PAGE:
By this point it is well known that the American teenage unemployment rate is at a drastically high level. At the start of the last few summers (starting here and more recently) we have been made aware of the fact that 25% of teenagers cannot find jobs. This is going to date me, but the classic protocol was: get out of school, work through July and August, somehow spend all of those earnings by October, thus necessitating further employment, and find said further employment. With this process now being much more difficult to perform, (and assuming that those who are working are not being paid as much) we are left to ask how are they spending the money they do have and can retailers who sell teenage apparel sustain their relatively decent dividend yields.
In the first holiday season once the recession had started, there was a significant drop in the cost of consumer goods, especially items found in shopping malls. This helped these stores clear excess inventory, move merchandise, and still make a profit. But prices have since rebounded while unemployment and wages remain constant. Elementary economics would therefore tell us that the increased mark-ups must therefore be covering the reduced sales figures.
This has certainly been the case for some companies, who have been able to adapt, while others have had a rough year. The list below ranks these teenage retailers by their dividend yield. It was derived from a Yahoo scan for apparel stores with a market cap of at least $1 billion and a yield of 2%; and Abercrombie was tacked on the end because it should be included.
American Eagle Outfitters (AEO) – American Eagle is probably one of the top two teenage retailers out there in terms of market presence. They do not report earnings until late August and they are hoping to rebound from a poor report in the first quarter. They are currently yielding 3.2% at their price of $14, down from a one year high of $17. However, the dividend has been increased in the last 12 months, including a special dividend of 50 cents per share, and there is a chance that it will be increasing for next quarter. The major negative is their relatively high P/E at 17, but the future growth chances are probably priced in here a bit more heavily than at their competitors. It should also be noted that their dividend was frozen during the recession.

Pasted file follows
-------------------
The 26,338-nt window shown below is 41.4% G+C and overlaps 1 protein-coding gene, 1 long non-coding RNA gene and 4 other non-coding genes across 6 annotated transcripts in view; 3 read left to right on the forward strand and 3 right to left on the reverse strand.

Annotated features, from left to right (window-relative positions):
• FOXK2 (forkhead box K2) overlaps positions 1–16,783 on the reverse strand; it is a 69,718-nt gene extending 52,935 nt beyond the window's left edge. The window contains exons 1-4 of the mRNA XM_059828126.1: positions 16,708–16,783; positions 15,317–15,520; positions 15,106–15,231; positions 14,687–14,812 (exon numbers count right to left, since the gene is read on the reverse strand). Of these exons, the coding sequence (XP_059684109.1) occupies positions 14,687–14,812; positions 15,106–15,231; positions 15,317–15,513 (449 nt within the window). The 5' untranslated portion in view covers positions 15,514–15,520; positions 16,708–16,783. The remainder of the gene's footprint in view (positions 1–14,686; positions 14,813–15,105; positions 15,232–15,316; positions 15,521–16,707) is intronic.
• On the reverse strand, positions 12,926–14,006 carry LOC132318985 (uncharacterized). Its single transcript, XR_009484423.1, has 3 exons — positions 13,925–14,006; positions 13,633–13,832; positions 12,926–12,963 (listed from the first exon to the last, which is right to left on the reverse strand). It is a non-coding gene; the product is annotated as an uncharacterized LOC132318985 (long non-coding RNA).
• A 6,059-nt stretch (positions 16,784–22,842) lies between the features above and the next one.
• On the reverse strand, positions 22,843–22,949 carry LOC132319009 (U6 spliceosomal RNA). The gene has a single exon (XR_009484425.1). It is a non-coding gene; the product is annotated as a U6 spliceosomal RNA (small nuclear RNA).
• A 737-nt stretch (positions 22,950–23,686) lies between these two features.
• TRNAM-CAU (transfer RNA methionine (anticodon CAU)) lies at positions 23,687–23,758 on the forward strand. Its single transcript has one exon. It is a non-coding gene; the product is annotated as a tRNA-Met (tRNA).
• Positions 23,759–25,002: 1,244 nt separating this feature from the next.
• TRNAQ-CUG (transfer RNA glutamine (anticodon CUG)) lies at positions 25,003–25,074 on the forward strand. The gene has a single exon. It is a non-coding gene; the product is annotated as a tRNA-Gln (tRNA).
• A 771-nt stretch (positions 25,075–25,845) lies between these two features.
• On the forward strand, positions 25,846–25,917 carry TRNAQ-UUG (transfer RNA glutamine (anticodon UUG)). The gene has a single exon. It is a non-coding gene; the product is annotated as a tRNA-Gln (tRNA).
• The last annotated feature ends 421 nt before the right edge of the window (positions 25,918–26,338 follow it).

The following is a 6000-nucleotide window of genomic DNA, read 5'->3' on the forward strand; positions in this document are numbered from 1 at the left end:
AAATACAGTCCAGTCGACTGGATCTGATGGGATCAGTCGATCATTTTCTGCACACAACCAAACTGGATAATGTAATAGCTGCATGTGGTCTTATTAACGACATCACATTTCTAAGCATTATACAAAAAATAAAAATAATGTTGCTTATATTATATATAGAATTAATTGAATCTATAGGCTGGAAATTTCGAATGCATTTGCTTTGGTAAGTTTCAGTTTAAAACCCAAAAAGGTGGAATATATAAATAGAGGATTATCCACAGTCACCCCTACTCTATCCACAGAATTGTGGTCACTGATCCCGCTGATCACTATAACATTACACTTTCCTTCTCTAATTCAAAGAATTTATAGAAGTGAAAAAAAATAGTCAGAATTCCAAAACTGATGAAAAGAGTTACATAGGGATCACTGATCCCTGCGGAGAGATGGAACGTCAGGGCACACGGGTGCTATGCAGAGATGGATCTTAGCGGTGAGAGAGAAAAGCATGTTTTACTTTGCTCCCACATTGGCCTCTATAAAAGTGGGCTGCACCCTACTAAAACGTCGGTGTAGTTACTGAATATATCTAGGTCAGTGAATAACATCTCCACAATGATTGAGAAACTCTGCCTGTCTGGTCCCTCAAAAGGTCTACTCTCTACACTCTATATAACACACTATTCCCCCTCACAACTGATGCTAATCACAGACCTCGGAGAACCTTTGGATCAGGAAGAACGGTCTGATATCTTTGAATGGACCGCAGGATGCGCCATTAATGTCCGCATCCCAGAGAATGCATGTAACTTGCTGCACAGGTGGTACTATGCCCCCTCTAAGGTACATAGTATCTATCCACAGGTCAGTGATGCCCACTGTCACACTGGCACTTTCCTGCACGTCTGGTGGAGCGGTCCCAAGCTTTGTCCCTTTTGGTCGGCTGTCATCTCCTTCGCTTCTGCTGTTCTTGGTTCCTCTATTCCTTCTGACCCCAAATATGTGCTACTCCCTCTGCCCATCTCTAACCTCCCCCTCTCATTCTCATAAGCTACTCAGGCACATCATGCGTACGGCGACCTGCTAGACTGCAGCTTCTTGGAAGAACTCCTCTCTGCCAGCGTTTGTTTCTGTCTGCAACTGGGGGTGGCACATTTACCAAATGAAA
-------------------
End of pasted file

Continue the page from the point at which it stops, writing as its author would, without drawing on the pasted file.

Foot Locker (FL) – Foot Locker has been on a bit of a run (get it?) this past year, basically doubling from $12 to $24. This accounts for their high P/E which, at 17, is in line with American Eagle’s. They have a pretty strong stranglehold on athletic shoe sales in malls (they own Champs, too) and have been able to deal with the increase in online dealers over the years. Their earnings are going to be released in mid-August and if the past year is any indication, they are going to blow away the estimates. They have a yield of 2.8% that will accompany this growth in earnings, but the dividends were frozen during the recession.
The Gap (GPS) – This is probably the least ‘teen’ on this list as their clientele has a much wider age range. They have had a very choppy 12 months and are now sitting at $19, down 17% over the last two months. They do however have the lowest P/E on the list, at 10, which I would think is a sign of a lack of faith rather than safety. Conversely, they have increased their dividend twice since 2009 and are dishing out 2% now.
Guess? (GES) – Guess has also had a very tough year, falling over 20% from highs over $50 to $39.53 now. In my personal opinion I think that this company has the most to gain if and when the economy improves, based on their products, pricing, and target market. They are slightly higher end than others on this list and consumers today may be less willing to spend on basically comparable products. They have only been paying a dividend since 2007 and it has been growing at a rapid pace. It yields 2% against their current P/E of 13 with earnings to be announced in late August. They haven’t missed on earnings in recent history and perhaps this will help spur some price appreciation.
Limited Brands (LTD) – Limited might as well be called 'Victoria’s Secret et al'. It is the largest stock on this list and also derives a greater majority of sales from the holiday season than all the others. It has been a growth story over the last year, $24 to $42, and now at $39, and still yields 2%. They have a moderate P/E of 15 and a history of big special dividends ($3 and $1 in the last 16 months). They are probably the strongest company on this list and will look to beat earnings again in mid-August.
Abercrombie & Fitch (ANF) – Abercrombie did not show up on the screen because of their low dividend yield, 0.9% and not increasing, but they have rebounded to pre-recession levels. They are much more a growth story than they are a dividend yielder, and have done so with very strong branding. I will refrain from offering my opinion on their clothing, but with their subsidiary, Hollister, they have put a lock on whatever you would call that style. They did have that bed bug scare about a year ago but it wasn’t much of a deterrent.
Again, this list is based on yield and not in order of my preference.. I do not currently own any of them, but if I had to pick I would go first with Limited’s growth potential and then American Eagle for the combination of growth and yield. I think Guess may be the riskiest, but if the market decides to recover before Thanksgiving they could offer the greatest price appreciation in the short term.
Disclosure: I have no positions in any stocks mentioned, and no plans to initiate any positions within the next 72 hours.